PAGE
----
Difference between revisions of "JDT Core Programmer Guide"

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= Overview =
 
= Overview =
 
The purpose of this document is give insight into JDT Core internals.  
 
The purpose of this document is give insight into JDT Core internals.  

Revision as of 05:07, 26 June 2012

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Draft Content
This page is currently under construction. Community members are encouraged to maintain the page, and make sure the information is accurate.


Contents

Overview

The purpose of this document is give insight into JDT Core internals.

If you're looking for information on JDT APIs you'd better start from visiting JDT Core section in Eclipse Help. You can also check How to Train the JDT Dragon presentation by Ayushman Jain and Stephan Herrmann. Instructions for the tutorial can be found here.

If the answer to your question is neither there nor here, ask the question.

Concepts

Java Model

Java model is a lightweight model for views.

Search Engine

Indexes of declarations, references and type hierarchy relationships.

Searching steps:

  1. Indexing phase, see SearchDocument#addIndexEntry(...)
  2. Get the file names from indexes
  3. Parse the file and find out matching nodes
  4. Resolve types (see CompilationUnitDeclaration#resolve()) and narrow down matches reported from index
  5. Create the appropriate model element

Precise and non-precise matches

If there is a search result for the given pattern, but a problem (e.g. errors in code, incomplete class path) occurred, the match is considered as inaccurate.

Inaccurate matches used to be called potential matches and as such can still be seen in the tests and tracing messages.

Using the APIs, an example

Create a search pattern:

SearchPattern pattern = SearchPattern.createPattern(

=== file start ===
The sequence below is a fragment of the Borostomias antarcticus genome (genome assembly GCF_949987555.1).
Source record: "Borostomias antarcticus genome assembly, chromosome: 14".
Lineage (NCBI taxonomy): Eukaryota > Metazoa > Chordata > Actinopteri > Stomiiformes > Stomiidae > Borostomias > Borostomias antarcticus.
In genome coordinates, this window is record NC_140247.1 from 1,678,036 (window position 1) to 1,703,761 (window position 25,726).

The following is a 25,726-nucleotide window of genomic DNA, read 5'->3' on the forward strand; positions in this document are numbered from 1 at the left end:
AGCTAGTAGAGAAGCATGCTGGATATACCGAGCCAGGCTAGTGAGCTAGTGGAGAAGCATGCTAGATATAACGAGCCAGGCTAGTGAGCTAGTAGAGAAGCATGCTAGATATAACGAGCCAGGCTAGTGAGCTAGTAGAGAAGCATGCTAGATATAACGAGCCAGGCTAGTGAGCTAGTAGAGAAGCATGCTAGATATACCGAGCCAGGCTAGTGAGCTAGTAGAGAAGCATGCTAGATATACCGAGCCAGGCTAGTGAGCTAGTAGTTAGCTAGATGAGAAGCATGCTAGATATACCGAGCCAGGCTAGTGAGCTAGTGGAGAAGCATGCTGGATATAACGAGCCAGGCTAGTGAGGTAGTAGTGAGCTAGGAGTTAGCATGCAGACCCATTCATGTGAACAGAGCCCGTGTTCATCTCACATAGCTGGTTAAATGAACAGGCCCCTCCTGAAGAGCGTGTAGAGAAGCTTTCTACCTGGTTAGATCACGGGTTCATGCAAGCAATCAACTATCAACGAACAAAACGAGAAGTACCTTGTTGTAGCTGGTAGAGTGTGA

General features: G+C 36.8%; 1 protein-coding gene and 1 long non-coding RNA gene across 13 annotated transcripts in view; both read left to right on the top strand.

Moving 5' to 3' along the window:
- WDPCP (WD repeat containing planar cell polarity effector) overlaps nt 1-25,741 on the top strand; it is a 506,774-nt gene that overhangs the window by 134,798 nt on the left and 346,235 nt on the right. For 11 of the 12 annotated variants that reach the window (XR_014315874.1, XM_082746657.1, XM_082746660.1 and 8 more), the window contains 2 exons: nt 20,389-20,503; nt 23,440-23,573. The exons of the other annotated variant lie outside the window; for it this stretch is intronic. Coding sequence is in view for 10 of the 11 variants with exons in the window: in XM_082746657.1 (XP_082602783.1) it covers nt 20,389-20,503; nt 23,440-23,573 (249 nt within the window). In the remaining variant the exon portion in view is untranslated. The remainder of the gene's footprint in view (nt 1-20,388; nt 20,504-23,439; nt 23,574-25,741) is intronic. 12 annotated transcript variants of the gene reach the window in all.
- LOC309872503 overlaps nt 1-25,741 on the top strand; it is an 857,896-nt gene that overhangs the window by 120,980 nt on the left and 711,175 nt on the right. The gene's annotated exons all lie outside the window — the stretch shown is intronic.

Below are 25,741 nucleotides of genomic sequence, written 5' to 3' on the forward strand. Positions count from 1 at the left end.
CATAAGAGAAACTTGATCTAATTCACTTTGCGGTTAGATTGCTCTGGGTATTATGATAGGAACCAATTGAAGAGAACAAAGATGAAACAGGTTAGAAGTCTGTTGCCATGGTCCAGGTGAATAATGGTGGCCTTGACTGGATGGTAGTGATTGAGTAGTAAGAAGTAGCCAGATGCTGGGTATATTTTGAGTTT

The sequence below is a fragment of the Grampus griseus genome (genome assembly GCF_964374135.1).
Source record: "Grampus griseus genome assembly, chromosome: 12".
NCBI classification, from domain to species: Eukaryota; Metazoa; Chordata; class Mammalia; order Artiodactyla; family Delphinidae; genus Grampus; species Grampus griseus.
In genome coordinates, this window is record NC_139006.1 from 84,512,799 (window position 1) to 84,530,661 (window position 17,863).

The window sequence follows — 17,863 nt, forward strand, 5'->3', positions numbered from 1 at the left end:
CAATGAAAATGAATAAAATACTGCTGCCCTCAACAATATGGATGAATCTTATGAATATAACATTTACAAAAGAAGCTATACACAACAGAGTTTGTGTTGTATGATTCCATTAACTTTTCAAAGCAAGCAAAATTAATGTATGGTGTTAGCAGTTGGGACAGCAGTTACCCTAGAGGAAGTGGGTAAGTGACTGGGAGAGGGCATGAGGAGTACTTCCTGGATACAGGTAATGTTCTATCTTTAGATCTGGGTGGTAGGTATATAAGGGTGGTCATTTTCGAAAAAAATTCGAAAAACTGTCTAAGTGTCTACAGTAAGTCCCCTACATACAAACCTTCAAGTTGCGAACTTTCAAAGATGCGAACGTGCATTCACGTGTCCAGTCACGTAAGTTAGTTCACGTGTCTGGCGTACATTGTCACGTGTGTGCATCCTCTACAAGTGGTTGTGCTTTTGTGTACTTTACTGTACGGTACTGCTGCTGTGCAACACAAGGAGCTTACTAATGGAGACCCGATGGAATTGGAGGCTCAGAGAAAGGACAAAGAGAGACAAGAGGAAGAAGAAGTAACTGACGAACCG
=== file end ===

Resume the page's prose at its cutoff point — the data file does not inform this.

"foo(*) int", 
 IJavaSearchConstants.METHOD, 
 IJavaSearchConstants.DECLARATIONS, 
 SearchPattern.R_PATTERN_MATCH
);

Create a search scope:

IJavaSearchScope scope = SearchEngine.createWorkspaceScope();

Collect results using SearchRequestor subclass:

SearchRequestor requestor = new SearchRequestor() {
 public void acceptSearchMatch(SearchMatch match) {
   System.out.println(match.getElement());
 }
};

Start search:

new SearchEngine().search(
 pattern, 
 new SearchParticipant[] { SearchEngine.getDefaultSearchParticipant()}, 
 scope, 
 requestor, 
 null /*progress monitor*/
);

AST

Precise, fully resolved compiler parse tree.

Tests

Unit tests

To run unit tests follow the instructions under JDT_Core_Committer_FAQ#Unit_Testing.

New Java Search tests should be added to JavaSearchBugsTests2.

Performance tests

To run performance tests you need to have the following projects in your workspace:

  • org.eclipse.jdt.core.tests.performance
  • org.eclipse.jdt.core.tests.binaries
  • org.eclipse.test.performance
  • org.eclipse.test.performance.win32 (if you're on Windows)

More info about obtaining the JDT/Core source code can be found here: JDT_Core_Committer_FAQ#Where_is_the_JDT.2FCore_code.3F.

Useful VM arguments:

  • -Dmeasures=1 to reduce number of measurements to 1, default is 10
  • -Dprint=true to print more test details on the console
  • -Ddebug=true to print debug info on the console